Slow Club ‘One Day All of This Won’t Matter Anymore’ – Review

10 Sep

Though most people haven’t been paying attention, Slow Club have quietly become one of England’s most dependable groups. Four albums in and not a single howler, they go from strength to strength whilst subtly but distinctively pushing and pulling at their boundaries; adding and taking away, inflating and reducing to make something new. From the chirpy alt-folk of their debut, to the hushed lullabies of ‘Paradise’ and the soulful stomp of ‘Complete Surrender’ (one of the very best power pop records of recent times – greatly underrated). Slow Club continue to evolve with sass and style.

This time around they’ve teamed up with the eminently respectable Matthew E. White of Spacebomb Records, a highly regarded songwriter and producer in his own right who was behind the sound of one of last year’s most memorable records, Natalie Prass’ self titled debut. His work here is less obviously showy, utilising a core band of five principal players and a traditional set up of drums, bass, guitar, organ. If you were expecting the strings and horns that have become both his and Slow Club’s trademarks then you will be surprised by their absence here. The arrangements are rooted around soulful, soothing sounds and beautiful top line melodies.

‘One Day None of this Will Matter’ is essentially the nocturnal continuation of ‘Complete Surrender’. That album sounded out how you feel on a warm summer day. The guitars were dripping wet with reverb, the vocals were soulful and sweet, the arrangements were lively but somewhat sultry. Lyrically it was all overblown lust and sensuality. ‘One Day…’ On the other hand moves things on by a few hours. The sun has gone down but it’s still cool enough to sit outside. Bottles of wine have been opened. The mood is more relaxed, life moves that little bit slower. The arrangements are dry, the harmonies are less pronounced and the melodies meander and saunter to your ear.

This is not an album that makes any grand claims of itself. It starts off with two of its slowest and least impactful songs and only gradually builds in to something more self-assured and, eventually, euphoric. The friendship between songwriters Rebecca Taylor and Charles Watson Is at the heart of the record. The harmonies, already reduced on ‘Complete Surrender’, are pushed further out of the picture, as the two songwriters increasingly work more comfortably in singular spaces. As on the last record, it often feels like they are singing to one another, often dishing out advice, concern or offering words of comfort. The big take away from ‘Complete Surrender’ was that strength can be drawn from friendship, especially in times of romantic complication. On ‘One Day’ the message is similar, with a more anxious tone.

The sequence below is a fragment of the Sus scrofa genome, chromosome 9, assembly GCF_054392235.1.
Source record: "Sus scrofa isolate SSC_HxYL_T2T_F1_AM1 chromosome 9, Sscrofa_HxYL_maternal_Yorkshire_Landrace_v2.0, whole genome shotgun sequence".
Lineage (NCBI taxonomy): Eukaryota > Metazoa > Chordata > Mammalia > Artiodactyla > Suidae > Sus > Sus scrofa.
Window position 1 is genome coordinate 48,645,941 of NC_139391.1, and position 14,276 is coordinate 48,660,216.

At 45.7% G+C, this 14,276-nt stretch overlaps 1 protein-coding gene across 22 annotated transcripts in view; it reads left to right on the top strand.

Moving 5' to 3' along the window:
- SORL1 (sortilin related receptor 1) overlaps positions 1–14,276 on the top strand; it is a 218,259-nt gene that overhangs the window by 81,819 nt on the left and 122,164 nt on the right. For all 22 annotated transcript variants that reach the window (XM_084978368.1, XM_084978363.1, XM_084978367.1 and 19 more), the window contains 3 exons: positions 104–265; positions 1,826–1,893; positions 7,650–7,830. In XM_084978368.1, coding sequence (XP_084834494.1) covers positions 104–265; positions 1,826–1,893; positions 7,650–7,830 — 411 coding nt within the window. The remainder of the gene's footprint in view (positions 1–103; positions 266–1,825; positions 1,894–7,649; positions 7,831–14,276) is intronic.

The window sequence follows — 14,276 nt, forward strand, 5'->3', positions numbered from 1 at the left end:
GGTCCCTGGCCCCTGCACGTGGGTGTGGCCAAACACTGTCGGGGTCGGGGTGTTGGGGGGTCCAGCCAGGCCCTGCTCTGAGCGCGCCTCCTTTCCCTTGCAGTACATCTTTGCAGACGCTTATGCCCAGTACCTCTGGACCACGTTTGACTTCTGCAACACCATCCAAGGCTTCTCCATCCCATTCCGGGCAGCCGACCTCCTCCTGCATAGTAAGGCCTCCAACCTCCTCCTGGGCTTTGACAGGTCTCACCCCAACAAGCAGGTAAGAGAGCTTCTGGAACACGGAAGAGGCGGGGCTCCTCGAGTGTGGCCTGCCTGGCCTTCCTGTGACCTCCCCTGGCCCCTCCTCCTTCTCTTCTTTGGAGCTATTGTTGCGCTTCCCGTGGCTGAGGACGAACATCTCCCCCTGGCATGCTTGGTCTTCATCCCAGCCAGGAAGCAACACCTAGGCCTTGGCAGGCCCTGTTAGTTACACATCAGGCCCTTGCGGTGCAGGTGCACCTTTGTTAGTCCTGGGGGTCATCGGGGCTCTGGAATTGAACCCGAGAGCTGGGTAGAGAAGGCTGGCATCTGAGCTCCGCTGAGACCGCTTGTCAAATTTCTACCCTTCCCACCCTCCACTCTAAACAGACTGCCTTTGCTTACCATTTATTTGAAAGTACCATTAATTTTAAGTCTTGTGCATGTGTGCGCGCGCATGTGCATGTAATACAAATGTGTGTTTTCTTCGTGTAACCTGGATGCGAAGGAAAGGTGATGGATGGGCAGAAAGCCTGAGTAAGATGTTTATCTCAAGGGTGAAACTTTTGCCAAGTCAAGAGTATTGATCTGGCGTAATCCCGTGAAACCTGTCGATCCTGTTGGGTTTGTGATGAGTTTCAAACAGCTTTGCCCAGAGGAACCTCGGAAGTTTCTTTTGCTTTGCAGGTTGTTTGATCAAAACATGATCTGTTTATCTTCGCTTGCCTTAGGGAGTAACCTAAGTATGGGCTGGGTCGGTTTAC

By its very nature ‘One Day…’ Is not an especially memorable album; its gentle tempos, sleepy mood and aversion to obvious hooks aren’t conducive to making a lasting impact. But in those moments where the songs live with you, it is a delightful record of a type. One that doesn’t give its secrets over easily and doesn’t demand your undivided attention. Taylor’s songs in particular are gorgeous in a slow moving kind of way. ‘In Waves’ has a nice, rolling rhythm and moaning slide guitars, ‘Rebecca Casanova’ features heartbreaking lyrics over what sound like wind chimes. ‘Champion’ is a fearsome ballad full of cutting self analysis and a classic ascending melody in which she sings ‘I can’t keep up with myself, I’m finding it too hard to be myself.’ In the climax she calls someone her ‘champion – my hero’ and it’s possible she’s singing to Charles, who doesn’t sing on the track.

The two songwriters now live in separate cities and in many ways they sound worlds apart. As on the last album, Watson tends to be responsible for the more abstract, insular moments on the records where Taylor uses her grandstanding voice to reach for the back seats. The album weaves back and forth between the pair’s songs, often creating interesting juxtapositions, often creating plain thematic confusion. But ultimately it does work, and that goes back to the duo’s enduring connection. On ‘Ancient Rolling Sea’, They sing harmoniously, ‘I’m by your side, I’ll always be by your side.’ As long as they stay that way they will continue to go on making moving albums. It can’t be long before more people start paying attention.




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